The year 2020 was tumultuous with mass layoffs and furlough dominated the market across industries. It has also left the travel, tourism, and hospitality sectors hit the hardest, with retrenchment numbers exceeding those seen in the Global Financial Crisis in 2008. International travel was seen to be the most impacted as it continues to have marked decreases and is unlikely to return to record levels the world has previously had in 2018 and 2019.
Annual ACI Salary and Employment reported that 1 in 5 surveyed respondents have lost confidence in the travel, tourism, and hospitality industry entirely; and will no longer pursue a career in the sector. Nearly one-quarter of hiring managers expect further retrenchments to take place in 2021, while 21 percent are uncertain about this. Responding to these alarming statistics, HR in Asia sat with ACI founder Andrew Chan to dig insights on how the statistics and economic sentiments could spell for the travel and hospitality sectors.
As a recruitment company that specialises in the travel and hospitality sector, the COVID-19 pandemic has undoubtedly impacted us as a business severely. Having led a business during the Global Financial Crisis a decade earlier, this invaluable experience enabled us to build ACI to withstand and mitigate future crises. While that was helpful, sometimes there simply isn’t a playbook for most organisations and leaders to follow when dealing with an unprecedented crisis of such a magnitude. As a leader, you have to put your emotions aside and make your decisions based around numbers quickly and critically; since numbers do not lie. So staying abreast with your financials is literally your biggest priority.
While ‘pivoting’ and ‘digitalisation’ appeared to be buzzwords during the pandemic, they should be cautiously evaluated and applied. As an organisation, we knew our core focus and strength was still within the travel and hospitality sector, and that our business fundamentals were what brought us success. Hence, we only used this opportunity to fine-tune certain aspects of our business. For example, we managed to build an online learning platform to support our business’s training arm, and moved workshops and courses online.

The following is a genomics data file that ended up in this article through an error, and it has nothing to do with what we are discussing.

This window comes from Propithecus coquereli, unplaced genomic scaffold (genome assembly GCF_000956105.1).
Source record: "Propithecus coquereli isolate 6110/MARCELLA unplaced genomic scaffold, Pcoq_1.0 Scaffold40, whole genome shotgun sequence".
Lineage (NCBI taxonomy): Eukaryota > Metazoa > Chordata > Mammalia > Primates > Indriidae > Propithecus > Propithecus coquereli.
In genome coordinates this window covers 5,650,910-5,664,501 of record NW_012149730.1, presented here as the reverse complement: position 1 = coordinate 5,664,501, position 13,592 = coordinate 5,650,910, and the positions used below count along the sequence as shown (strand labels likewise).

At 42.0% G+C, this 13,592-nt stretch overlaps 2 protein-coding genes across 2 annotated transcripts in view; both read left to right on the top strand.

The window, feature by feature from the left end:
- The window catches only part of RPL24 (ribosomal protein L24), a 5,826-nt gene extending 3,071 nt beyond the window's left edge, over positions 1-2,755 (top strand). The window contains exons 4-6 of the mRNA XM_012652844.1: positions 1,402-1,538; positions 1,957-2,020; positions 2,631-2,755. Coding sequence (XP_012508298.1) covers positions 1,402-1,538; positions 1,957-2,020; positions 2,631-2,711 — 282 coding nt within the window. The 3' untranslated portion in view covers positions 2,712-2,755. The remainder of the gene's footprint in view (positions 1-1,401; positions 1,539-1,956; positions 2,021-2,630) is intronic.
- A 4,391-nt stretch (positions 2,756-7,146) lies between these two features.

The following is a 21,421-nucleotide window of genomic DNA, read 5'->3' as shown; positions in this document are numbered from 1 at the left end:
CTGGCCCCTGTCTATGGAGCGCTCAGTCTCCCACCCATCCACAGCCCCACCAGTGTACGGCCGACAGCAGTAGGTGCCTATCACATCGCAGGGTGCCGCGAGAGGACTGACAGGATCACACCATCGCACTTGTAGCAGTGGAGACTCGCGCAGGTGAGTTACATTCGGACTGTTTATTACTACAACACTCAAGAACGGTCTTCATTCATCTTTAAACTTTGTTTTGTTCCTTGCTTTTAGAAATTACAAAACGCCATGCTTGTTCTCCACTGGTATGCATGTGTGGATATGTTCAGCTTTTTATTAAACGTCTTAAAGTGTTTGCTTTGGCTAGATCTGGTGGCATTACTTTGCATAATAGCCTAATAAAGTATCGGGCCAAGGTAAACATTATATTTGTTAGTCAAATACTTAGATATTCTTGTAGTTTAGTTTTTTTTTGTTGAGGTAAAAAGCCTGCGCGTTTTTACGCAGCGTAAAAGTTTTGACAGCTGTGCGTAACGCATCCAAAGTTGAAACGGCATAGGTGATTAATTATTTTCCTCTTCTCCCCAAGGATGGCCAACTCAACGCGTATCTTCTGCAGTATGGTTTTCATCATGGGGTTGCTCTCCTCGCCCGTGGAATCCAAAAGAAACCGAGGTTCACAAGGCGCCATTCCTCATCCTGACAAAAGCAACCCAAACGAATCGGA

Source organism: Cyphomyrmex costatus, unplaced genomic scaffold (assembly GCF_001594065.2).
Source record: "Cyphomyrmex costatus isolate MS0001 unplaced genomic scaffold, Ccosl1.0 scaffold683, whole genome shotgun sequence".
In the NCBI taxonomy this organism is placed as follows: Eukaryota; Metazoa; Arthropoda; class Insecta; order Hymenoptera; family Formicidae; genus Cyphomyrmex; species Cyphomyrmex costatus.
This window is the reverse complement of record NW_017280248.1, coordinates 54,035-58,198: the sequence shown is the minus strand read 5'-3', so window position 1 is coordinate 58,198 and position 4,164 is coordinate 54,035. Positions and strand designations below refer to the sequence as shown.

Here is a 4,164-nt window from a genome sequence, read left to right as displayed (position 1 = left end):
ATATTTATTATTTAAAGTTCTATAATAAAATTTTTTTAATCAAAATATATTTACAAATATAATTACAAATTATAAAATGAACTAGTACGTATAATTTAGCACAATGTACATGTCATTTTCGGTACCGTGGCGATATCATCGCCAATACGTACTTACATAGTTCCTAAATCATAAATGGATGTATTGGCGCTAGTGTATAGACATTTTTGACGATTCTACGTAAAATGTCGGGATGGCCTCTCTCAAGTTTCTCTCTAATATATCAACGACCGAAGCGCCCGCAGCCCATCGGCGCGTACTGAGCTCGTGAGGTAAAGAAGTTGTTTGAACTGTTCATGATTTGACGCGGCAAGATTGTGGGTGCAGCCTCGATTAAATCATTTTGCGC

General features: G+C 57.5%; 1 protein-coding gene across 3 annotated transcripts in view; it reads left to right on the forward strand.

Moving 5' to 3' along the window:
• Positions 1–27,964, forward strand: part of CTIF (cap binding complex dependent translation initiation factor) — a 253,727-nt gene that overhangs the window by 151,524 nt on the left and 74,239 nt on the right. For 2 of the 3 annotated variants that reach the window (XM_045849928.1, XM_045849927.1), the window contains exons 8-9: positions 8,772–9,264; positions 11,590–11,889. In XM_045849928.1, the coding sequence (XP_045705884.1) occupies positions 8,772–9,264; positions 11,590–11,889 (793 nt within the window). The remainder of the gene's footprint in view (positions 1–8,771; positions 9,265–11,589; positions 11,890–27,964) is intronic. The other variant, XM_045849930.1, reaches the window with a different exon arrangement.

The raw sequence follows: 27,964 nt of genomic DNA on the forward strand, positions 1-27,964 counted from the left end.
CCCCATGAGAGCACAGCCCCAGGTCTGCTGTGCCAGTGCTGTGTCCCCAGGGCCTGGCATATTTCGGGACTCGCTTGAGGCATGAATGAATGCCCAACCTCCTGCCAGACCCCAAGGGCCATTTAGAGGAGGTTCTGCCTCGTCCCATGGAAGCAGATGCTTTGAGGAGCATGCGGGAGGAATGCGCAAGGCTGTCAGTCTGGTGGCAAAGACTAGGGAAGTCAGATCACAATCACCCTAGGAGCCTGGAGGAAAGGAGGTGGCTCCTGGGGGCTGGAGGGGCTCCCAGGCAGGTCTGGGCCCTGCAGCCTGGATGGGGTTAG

I actually hold a different view: I believe that the travel and hospitality industry will recover quickly. I think that the pent-up demand for travel is huge, so once borders open up and safety protocols are in place, the tourism industry will rebound rather quickly. If we look back to what we saw after 9/11, travellers flocked to the sky once they were confident that security and safety measures were standardised across countries. So I think it’ll be similar in a post COVID-19 world. Of course, the million-dollar question is when this will be possible, and that is a tough one to answer. But I don’t believe it’ll take as long as five years.
For the short term, I think most innovations will be around safety protocols to instil confidence in travellers, and also for future-proofing against pandemics. Reducing touch points, such as what we already see at airports, while not compromising on the essence of “hospitality” in the service industry, will be crucial. The pandemic also did not change the fact that we are in a talent-short market, and the challenges of finding talent will return once businesses resume normalcy. This is something I’m personally invested in through my involvement with a start-up called AiMYJOBS, where we are leveraging Artificial Intelligence (AI) technology in the recruitment process to reduce cost and time in talent acquisition.